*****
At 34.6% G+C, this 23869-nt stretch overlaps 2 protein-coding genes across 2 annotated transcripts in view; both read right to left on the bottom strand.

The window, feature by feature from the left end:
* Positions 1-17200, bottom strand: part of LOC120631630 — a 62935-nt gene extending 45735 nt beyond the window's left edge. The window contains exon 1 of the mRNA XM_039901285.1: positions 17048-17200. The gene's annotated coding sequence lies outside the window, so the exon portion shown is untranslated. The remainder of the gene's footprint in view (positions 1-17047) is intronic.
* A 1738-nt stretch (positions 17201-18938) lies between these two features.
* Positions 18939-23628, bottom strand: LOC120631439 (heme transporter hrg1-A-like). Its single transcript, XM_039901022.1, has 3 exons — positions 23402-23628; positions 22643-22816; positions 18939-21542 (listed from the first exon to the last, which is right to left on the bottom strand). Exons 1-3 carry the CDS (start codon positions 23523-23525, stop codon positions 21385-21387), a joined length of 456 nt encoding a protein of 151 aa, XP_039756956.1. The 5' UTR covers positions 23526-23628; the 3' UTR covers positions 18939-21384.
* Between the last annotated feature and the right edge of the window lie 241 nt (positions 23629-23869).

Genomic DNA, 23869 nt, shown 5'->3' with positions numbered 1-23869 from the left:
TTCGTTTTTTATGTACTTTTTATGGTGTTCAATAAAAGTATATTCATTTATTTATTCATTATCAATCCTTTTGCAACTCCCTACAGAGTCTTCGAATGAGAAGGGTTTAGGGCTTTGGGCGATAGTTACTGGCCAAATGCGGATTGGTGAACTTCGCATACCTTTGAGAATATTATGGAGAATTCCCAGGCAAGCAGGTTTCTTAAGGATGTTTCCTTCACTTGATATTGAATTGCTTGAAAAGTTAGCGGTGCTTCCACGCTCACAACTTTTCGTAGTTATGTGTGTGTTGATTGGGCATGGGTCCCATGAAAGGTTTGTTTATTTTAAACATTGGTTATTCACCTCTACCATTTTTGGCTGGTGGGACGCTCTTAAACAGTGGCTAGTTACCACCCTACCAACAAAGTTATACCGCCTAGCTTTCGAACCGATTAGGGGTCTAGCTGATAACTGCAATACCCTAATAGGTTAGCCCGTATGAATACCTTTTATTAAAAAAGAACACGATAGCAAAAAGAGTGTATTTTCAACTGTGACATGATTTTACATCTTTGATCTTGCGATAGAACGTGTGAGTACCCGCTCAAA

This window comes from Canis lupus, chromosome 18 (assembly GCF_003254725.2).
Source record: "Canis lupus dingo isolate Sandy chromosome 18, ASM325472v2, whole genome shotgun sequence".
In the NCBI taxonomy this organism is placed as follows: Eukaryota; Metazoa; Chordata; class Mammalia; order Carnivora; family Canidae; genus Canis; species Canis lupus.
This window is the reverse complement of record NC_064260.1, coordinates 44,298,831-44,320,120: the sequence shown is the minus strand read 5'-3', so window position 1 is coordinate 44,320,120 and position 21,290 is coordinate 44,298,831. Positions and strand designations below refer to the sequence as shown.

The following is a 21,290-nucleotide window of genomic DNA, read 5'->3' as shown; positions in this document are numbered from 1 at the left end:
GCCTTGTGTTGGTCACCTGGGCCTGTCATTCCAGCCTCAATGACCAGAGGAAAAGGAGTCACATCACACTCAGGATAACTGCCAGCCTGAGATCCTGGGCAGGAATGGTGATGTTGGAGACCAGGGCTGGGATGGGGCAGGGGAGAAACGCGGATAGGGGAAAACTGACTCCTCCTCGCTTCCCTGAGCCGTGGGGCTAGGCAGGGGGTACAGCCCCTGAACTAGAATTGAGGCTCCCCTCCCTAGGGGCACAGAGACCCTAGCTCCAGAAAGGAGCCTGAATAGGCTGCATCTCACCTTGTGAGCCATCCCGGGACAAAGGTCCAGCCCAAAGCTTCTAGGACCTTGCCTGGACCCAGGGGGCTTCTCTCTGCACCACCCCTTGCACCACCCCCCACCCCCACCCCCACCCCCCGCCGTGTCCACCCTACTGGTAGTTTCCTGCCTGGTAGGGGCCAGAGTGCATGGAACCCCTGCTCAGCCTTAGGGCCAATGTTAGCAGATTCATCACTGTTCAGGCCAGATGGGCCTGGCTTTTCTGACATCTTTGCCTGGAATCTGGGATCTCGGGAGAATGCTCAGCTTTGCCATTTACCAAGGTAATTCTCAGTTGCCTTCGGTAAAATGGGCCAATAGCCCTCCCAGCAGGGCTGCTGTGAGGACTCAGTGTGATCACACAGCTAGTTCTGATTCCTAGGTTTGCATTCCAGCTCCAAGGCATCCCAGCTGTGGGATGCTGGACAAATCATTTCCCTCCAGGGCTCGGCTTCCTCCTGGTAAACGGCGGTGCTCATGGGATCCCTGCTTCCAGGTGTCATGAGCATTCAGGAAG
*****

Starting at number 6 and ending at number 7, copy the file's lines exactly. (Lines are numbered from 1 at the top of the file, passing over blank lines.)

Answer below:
* Between the last annotated feature and the right edge of the window lie 241 nt (positions 23629-23869).

Genomic DNA, 23869 nt, shown 5'->3' with positions numbered 1-23869 from the left: